Wednesday, January 25, 2006

Missing the point

Why can't the AJR's Rem Rieder understand this? First, he argues that Deborah Howell's mistake in claiming that Abramoff had donated to Democrats is a "distinction without a difference." He leaves out that the "mistake" also happened to dovetail nicely with Republican talking points on the issue at the time.

Even card-carrying members of right-wing hackdom like David Brooks and Rich Lowry called bullshit on that one. Does that make Howell herself a hack? Not necessarily. She could simply be a lazy, imprecise writer who made a mistake. Or stupid.

Here's the really stupid bit of Reimer's column, though.
Howell weighed in last Sunday, a week after her original piece ran, with a sensible column admitting her mistake, explaining her position and responding to the cascade of calumny.

"Going forward, here's my plan," she wrote. "I'll read every e-mail and answer as many legitimate complaints as I can... But I will reject abuse and all that it stands for."

It was a good column. But it might have been wise if she had written it earlier, just after the firestorm erupted, and posted it on washingtonpost.com.

These days debates are waged in real time—Internet time—not newspaper time. And as John Kerry no doubt would tell her, you don't want to leave allegations, no matter how scurrilous, hanging out there.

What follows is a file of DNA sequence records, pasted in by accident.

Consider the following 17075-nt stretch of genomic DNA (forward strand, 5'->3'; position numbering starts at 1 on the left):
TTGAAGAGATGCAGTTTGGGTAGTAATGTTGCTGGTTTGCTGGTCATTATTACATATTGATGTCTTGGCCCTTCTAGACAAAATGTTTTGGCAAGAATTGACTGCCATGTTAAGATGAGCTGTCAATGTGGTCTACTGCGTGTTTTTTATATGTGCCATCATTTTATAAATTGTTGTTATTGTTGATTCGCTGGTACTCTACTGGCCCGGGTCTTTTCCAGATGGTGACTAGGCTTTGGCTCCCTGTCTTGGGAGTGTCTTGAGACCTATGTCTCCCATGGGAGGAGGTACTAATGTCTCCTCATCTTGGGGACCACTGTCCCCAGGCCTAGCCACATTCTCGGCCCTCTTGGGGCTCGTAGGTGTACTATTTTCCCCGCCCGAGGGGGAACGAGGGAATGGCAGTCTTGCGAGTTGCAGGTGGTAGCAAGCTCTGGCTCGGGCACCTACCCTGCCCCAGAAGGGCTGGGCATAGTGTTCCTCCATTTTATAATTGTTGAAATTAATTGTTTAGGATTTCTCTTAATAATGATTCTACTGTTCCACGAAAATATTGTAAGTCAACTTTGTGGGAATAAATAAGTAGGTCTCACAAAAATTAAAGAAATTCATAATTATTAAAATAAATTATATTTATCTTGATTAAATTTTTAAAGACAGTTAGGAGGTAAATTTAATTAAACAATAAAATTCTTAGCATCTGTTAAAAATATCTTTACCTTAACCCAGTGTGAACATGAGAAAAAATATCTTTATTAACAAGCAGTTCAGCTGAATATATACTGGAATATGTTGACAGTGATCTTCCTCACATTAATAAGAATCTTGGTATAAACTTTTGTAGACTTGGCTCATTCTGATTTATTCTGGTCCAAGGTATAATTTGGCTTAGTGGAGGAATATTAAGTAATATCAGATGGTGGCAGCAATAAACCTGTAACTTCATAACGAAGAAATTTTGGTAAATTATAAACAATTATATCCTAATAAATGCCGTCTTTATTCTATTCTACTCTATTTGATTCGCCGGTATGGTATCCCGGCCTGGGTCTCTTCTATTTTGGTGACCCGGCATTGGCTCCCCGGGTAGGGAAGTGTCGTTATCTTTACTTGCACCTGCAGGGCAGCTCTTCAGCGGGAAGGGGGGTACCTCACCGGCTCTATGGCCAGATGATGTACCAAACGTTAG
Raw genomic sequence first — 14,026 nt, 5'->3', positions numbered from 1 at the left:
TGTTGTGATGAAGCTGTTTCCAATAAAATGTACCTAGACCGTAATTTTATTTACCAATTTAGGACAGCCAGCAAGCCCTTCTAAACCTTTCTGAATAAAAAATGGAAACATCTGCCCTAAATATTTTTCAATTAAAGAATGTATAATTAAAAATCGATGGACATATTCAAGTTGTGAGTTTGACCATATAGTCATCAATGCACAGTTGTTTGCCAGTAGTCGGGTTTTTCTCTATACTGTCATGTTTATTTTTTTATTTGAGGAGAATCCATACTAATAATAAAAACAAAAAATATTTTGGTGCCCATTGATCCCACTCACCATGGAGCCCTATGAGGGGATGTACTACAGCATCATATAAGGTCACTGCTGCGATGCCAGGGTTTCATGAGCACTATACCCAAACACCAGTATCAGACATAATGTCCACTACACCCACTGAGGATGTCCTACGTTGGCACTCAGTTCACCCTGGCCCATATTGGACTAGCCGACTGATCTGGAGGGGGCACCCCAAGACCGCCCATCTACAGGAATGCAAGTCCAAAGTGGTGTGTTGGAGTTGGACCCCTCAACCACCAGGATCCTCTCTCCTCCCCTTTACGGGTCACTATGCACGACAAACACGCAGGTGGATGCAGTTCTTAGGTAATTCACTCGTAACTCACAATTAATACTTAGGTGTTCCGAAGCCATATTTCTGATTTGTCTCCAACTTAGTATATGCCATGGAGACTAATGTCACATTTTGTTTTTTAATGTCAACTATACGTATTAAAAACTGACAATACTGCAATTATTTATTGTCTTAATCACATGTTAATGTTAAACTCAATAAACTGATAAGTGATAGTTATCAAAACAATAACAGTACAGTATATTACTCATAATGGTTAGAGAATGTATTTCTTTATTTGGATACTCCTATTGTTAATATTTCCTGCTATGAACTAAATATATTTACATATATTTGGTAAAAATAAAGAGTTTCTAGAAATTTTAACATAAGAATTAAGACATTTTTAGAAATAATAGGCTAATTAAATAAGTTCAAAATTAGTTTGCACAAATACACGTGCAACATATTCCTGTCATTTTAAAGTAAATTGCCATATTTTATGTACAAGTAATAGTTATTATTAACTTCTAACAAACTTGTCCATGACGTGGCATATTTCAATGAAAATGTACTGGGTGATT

Good Lord, Rem, are you saying that Howell should have defended herself sooner? Are you suggesting that allegations and errors should be immediately and vociferously corrected? Is that only in the case of allegations aimed toward your fellow reporters or does it include errors and allegations made by them, too? Because that seems to me to be exactly what this whole thing is about.

Update: Froomkin gets it.
On the specific underlying issue, it's worth pointing out that the flashpoint for all this was a flatly inaccurate statement by the ombudsman -- that was then left uncorrected and unaddressed for several days. That was a big mistake. The Web offers great newspapers the opportunity to correct their mistakes quickly and effectively. When we don't, I'm actually quite happy to see people getting angry.

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